Q: After breast cancer, I had a mastectomy and reconstruction. Thankfully, I’m now cancer-free, but I dislike my body. My feelings are eliminating my sexual desire and driving my husband away. How can I change my attitude?
A: Women who have had a mastectomy — or a hysterectomy — often feel bad about their bodies afterward.
Face it, many women don't like their bodies under normal circumstances. But if you've had surgery -- especially on a female body part -- such feelings of dislike are apt to either appear or intensify.
In addition, there can be some physiological consequences of such surgeries that can lessen your desire. For instance, after premature menopause caused by a hysterectomy, you might experience a decline in lubrication.
But, for most people, the issues are psychological.
Even when this kind of surgery is not disfiguring, you might feel you've lost what made you feminine and youthful. It's a feeling that threatens you to the very core.
Because you see yourself as lacking in these feminine physical qualities, you think your husband won't desire you. Even though intellectually you know there is more to womanhood than body parts, you may not feel that way.
And, as you identify in your question, that feeling can spread to your partner. If you sense your husband is aloof or distant, he is probably reacting to your lack of confidence rather than being put off by you your changed state. In addition, he might be worrying about physically hurting you.
The awkwardness can also come from him. He might have no idea what to say, and feel uncomfortable broaching the subject.
As always, communication is key. Bring the subject up with him. Talking about your feelings candidly will help.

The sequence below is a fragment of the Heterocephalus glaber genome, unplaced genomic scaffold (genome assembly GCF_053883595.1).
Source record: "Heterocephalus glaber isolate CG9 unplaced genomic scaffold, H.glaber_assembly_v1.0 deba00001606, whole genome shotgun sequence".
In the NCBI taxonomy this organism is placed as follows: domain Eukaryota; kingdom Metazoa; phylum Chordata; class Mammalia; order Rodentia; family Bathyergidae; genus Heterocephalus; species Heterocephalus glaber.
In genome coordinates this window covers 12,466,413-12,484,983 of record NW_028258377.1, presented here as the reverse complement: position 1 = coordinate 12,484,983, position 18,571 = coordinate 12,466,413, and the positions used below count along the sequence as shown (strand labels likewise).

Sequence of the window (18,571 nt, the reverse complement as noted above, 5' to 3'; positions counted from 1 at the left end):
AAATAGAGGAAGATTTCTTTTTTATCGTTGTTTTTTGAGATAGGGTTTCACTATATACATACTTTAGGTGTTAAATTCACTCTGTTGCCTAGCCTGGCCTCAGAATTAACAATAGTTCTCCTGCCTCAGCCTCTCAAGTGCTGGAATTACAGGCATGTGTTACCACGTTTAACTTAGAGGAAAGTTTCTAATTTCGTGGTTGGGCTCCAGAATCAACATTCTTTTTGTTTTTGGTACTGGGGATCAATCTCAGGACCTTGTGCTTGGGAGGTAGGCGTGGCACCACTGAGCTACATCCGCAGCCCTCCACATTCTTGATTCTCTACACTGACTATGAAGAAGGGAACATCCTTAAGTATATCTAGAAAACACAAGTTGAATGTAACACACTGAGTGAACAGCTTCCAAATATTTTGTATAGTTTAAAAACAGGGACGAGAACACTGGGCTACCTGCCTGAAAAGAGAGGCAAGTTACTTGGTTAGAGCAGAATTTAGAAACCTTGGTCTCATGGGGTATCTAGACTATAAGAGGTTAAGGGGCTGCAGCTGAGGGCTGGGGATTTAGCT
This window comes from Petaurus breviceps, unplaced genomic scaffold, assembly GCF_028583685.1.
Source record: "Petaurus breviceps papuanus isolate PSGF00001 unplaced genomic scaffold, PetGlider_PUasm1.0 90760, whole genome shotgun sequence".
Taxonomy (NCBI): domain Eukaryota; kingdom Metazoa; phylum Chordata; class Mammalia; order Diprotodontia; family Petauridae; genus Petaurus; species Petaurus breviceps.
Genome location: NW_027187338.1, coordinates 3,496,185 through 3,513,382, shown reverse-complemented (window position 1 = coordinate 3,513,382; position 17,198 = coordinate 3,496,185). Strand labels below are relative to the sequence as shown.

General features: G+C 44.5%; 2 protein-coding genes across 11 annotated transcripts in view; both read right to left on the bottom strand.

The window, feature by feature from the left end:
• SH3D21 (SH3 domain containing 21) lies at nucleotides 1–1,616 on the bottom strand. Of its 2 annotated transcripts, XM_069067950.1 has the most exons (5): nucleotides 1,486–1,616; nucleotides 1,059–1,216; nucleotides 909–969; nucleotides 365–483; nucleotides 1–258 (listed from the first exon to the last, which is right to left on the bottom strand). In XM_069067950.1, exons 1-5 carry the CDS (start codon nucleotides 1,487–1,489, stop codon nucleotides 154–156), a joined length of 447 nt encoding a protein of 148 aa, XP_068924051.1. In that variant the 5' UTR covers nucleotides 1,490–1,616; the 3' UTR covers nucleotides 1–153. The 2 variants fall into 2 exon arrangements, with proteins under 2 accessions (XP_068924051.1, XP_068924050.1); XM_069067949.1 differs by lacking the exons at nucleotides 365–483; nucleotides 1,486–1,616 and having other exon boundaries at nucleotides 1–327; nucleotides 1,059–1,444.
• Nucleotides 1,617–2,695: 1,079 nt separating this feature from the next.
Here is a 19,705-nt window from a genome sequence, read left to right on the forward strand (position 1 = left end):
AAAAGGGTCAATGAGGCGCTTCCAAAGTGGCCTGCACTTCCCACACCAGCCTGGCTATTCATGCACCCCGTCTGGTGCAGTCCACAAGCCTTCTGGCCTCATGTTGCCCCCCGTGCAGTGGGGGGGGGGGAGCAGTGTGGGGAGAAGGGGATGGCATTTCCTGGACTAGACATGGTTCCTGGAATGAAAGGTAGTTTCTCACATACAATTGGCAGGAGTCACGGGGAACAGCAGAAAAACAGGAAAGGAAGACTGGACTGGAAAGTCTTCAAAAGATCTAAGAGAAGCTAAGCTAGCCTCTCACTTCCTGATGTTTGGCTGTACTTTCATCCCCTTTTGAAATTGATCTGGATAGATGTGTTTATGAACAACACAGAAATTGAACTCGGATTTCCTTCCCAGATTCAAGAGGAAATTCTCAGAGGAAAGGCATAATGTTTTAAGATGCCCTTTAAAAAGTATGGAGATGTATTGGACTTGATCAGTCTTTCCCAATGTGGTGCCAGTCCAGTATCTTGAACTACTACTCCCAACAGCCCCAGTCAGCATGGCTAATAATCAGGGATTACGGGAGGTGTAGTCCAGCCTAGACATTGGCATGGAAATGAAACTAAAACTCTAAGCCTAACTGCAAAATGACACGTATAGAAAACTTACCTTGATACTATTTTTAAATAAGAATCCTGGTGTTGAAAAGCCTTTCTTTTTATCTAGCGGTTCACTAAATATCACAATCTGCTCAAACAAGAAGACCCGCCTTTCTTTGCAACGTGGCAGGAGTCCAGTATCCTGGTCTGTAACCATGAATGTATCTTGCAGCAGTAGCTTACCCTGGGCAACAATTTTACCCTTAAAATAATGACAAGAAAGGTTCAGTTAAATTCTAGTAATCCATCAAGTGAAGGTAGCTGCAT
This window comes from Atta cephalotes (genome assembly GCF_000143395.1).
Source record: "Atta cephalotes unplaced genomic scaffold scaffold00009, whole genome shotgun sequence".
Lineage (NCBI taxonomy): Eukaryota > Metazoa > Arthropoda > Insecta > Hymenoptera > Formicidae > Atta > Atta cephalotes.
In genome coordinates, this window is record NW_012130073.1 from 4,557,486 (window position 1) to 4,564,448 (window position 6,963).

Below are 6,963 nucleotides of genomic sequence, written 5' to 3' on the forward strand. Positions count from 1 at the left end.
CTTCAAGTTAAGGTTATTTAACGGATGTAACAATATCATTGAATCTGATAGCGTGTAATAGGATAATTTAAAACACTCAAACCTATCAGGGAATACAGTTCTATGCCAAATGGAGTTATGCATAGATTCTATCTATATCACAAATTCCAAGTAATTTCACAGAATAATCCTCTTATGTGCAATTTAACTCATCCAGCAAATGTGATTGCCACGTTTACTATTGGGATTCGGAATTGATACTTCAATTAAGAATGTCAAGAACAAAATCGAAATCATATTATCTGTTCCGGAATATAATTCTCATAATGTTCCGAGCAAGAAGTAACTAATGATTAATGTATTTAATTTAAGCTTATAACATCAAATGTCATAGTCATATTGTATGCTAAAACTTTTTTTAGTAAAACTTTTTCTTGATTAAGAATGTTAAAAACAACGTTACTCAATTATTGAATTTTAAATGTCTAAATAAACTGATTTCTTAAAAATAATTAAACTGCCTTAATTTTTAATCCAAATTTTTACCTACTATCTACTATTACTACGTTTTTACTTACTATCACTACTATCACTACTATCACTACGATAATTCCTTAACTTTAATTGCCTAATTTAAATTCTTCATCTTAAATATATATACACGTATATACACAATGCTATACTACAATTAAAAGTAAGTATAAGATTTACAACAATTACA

Also, give yourself time to adjust to your new body. Your dislike of it may lessen over time as your life returns to normal. However, if the problems you describe last more than three months after surgery, you could really benefit from discussing your feelings with a therapist.
Dr. Gail’s Bottom Line: Your negative body image is understandable because these female body parts are strong symbols of femininity — but really, there is much, much more to being a woman.
Dr. Gail Saltz is a psychiatrist with New York Presbyterian Hospital and a regular contributor to “Today.” For more information, you can visit her Web site, www.drgailsaltz.com. Her new book, “Becoming Real: Overcoming the Stories We Tell Ourselves That Hold Us Back,” is to be published in May 2004.
PLEASE NOTE: The information in this column should not be construed as providing specific medical or psychological advice, but rather to offer readers information to better understand their lives and health. It is not intended to provide an alternative to professional treatment or to replace the services of a physician, psychiatrist or psychotherapist. Copyright ©2004 Dr. Gail Saltz. All rights reserved.